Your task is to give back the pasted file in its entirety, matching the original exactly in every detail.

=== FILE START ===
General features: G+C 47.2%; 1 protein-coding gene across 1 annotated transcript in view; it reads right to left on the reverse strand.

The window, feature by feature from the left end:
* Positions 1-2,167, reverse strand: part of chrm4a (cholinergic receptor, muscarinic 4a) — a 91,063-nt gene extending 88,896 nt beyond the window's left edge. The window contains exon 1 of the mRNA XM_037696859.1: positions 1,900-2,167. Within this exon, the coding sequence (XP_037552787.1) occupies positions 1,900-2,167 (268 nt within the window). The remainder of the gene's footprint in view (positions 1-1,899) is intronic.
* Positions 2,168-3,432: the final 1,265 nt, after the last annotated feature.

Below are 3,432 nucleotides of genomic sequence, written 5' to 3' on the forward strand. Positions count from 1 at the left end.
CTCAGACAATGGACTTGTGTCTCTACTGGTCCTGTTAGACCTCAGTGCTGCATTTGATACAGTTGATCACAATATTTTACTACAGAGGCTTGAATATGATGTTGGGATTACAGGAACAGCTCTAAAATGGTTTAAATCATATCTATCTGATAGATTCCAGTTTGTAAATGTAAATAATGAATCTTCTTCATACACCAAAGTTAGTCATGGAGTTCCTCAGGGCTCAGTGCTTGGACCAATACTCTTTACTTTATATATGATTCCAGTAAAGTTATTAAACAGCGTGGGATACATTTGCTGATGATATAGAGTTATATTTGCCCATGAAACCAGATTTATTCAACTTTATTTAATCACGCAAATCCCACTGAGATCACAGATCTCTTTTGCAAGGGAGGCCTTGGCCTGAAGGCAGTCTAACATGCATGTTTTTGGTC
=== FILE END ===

General features: G+C 47.2%; 1 protein-coding gene across 1 annotated transcript in view; it reads right to left on the reverse strand.

The window, feature by feature from the left end:
* Positions 1-2,167, reverse strand: part of chrm4a (cholinergic receptor, muscarinic 4a) — a 91,063-nt gene extending 88,896 nt beyond the window's left edge. The window contains exon 1 of the mRNA XM_037696859.1: positions 1,900-2,167. Within this exon, the coding sequence (XP_037552787.1) occupies positions 1,900-2,167 (268 nt within the window). The remainder of the gene's footprint in view (positions 1-1,899) is intronic.
* Positions 2,168-3,432: the final 1,265 nt, after the last annotated feature.

Below are 3,432 nucleotides of genomic sequence, written 5' to 3' on the forward strand. Positions count from 1 at the left end.
CTCAGACAATGGACTTGTGTCTCTACTGGTCCTGTTAGACCTCAGTGCTGCATTTGATACAGTTGATCACAATATTTTACTACAGAGGCTTGAATATGATGTTGGGATTACAGGAACAGCTCTAAAATGGTTTAAATCATATCTATCTGATAGATTCCAGTTTGTAAATGTAAATAATGAATCTTCTTCATACACCAAAGTTAGTCATGGAGTTCCTCAGGGCTCAGTGCTTGGACCAATACTCTTTACTTTATATATGATTCCAGTAAAGTTATTAAACAGCGTGGGATACATTTGCTGATGATATAGAGTTATATTTGCCCATGAAACCAGATTTATTCAACTTTATTTAATCACGCAAATCCCACTGAGATCACAGATCTCTTTTGCAAGGGAGGCCTTGGCCTGAAGGCAGTCTAACATGCATGTTTTTGGTC